A. A banana connector (commonly banana plug for the male, banana jack or banana socket for the female) is a single-wire (one conductor) electrical connector used for joining wires to equipment. The plugs are frequently used to terminate patch cords for electronic test equipment. They are also often used as the plugs on the cables connecting the amplifier to the loudspeakers in hi-fi sound systems.
The plug consists of a cylindrical metal pin about 25 mm (one inch) long, with a diameter of 4 mm, which can be inserted into a matching 4 mm socket to make an electrical contact. The pin has one or more lengthwise springs that bulge outwards slightly. These press against the sides of the socket, improving the electrical contact and preventing the pin from falling out. The curved profile of these springs is probably the origin of the name "banana plug". The other end of the plug has a lug connector to which a length of flexible insulated equipment wire can be attached, which is either screwed, soldered, or crimped into place. An insulating plastic cover is usually fitted over this end.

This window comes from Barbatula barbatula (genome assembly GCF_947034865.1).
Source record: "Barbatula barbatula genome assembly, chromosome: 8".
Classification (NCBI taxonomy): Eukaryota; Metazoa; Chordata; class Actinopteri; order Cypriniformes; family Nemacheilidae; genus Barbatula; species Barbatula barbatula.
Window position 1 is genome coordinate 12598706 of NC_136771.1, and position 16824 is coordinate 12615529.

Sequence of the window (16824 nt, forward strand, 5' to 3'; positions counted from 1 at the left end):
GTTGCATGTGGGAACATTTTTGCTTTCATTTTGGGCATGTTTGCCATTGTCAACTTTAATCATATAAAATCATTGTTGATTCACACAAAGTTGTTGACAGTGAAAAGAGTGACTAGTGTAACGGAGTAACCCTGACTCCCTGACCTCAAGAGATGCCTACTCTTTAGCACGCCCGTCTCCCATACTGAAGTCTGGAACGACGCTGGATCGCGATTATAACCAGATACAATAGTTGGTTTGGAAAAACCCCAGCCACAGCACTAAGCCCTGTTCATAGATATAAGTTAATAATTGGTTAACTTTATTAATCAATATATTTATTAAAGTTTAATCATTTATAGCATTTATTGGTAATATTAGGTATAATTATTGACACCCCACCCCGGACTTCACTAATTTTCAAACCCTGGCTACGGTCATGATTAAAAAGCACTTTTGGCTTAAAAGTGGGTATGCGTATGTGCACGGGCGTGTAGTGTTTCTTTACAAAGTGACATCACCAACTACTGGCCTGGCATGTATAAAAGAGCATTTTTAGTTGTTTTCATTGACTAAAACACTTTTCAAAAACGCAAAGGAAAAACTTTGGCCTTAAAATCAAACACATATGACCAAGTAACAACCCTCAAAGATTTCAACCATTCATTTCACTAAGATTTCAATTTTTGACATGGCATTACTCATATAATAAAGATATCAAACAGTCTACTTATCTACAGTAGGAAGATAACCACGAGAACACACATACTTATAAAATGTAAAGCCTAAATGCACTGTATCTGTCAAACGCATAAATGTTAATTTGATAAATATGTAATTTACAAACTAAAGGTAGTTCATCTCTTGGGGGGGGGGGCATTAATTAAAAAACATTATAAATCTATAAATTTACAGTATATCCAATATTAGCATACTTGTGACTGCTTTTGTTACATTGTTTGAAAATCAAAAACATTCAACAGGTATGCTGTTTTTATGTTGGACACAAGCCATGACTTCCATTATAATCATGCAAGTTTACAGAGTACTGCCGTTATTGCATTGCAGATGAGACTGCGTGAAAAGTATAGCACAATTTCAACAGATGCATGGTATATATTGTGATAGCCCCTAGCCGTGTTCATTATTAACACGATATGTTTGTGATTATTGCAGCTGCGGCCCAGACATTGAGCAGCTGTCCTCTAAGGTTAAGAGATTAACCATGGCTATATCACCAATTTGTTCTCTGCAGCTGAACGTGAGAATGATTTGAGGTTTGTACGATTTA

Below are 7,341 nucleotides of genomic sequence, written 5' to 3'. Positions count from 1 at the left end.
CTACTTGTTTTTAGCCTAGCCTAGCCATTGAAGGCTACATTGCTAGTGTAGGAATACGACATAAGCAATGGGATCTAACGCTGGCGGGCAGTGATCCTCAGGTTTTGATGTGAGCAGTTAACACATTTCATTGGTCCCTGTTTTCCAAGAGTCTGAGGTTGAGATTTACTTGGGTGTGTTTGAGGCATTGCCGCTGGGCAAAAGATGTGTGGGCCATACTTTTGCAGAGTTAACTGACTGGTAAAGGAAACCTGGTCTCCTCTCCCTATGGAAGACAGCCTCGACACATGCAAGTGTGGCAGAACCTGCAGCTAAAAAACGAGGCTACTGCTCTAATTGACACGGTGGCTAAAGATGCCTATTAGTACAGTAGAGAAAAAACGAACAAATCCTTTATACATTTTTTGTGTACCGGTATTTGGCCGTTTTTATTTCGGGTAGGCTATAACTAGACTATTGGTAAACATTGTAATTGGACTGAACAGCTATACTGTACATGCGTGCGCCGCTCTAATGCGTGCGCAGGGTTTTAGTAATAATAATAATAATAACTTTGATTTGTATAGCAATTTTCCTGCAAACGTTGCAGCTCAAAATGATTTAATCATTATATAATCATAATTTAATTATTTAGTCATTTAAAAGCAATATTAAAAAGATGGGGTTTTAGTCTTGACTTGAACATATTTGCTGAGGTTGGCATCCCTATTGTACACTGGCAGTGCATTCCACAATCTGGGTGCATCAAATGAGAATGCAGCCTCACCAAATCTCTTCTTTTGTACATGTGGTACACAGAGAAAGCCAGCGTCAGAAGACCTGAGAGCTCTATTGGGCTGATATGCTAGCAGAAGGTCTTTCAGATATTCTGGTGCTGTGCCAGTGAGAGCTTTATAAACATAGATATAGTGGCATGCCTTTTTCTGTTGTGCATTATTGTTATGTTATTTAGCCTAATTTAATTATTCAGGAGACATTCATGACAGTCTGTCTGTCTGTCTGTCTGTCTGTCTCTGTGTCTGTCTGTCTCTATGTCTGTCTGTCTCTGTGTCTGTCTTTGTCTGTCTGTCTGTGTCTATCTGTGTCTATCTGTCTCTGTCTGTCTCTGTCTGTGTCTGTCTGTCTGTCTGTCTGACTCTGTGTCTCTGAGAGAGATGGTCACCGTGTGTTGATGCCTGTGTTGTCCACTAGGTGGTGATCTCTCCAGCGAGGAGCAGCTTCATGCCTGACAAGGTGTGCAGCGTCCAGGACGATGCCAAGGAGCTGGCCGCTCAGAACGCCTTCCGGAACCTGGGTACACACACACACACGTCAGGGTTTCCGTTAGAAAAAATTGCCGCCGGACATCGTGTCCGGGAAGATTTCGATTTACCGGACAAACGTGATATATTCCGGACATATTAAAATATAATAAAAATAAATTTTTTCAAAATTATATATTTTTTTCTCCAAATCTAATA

The rear end of a 4 mm plug often has a 4 mm hole drilled in it, either transversely or axially, to accept the pin of another 4 mm plug. This type is called a stackable 4 mm plug.
For high voltage use, a special sheathed version of the banana plug and socket is used. This version has an insulating sheath around both the male and female connectors to avoid accidental contact. The sheathed male plug will not work with an unsheathed female socket, but an unsheathed male plug will fit a sheathed female socket.
Individual banana plugs and jacks are commonly color-coded red and black but are available in a wide variety of colors. Dual banana plugs are usually black with some physical feature such as a molded ridge marked "Gnd" indicating the relative polarity of the two plugs.
Besides plugging into specific banana jacks, banana plugs may plug into five-way or universal binding posts on audio equipment.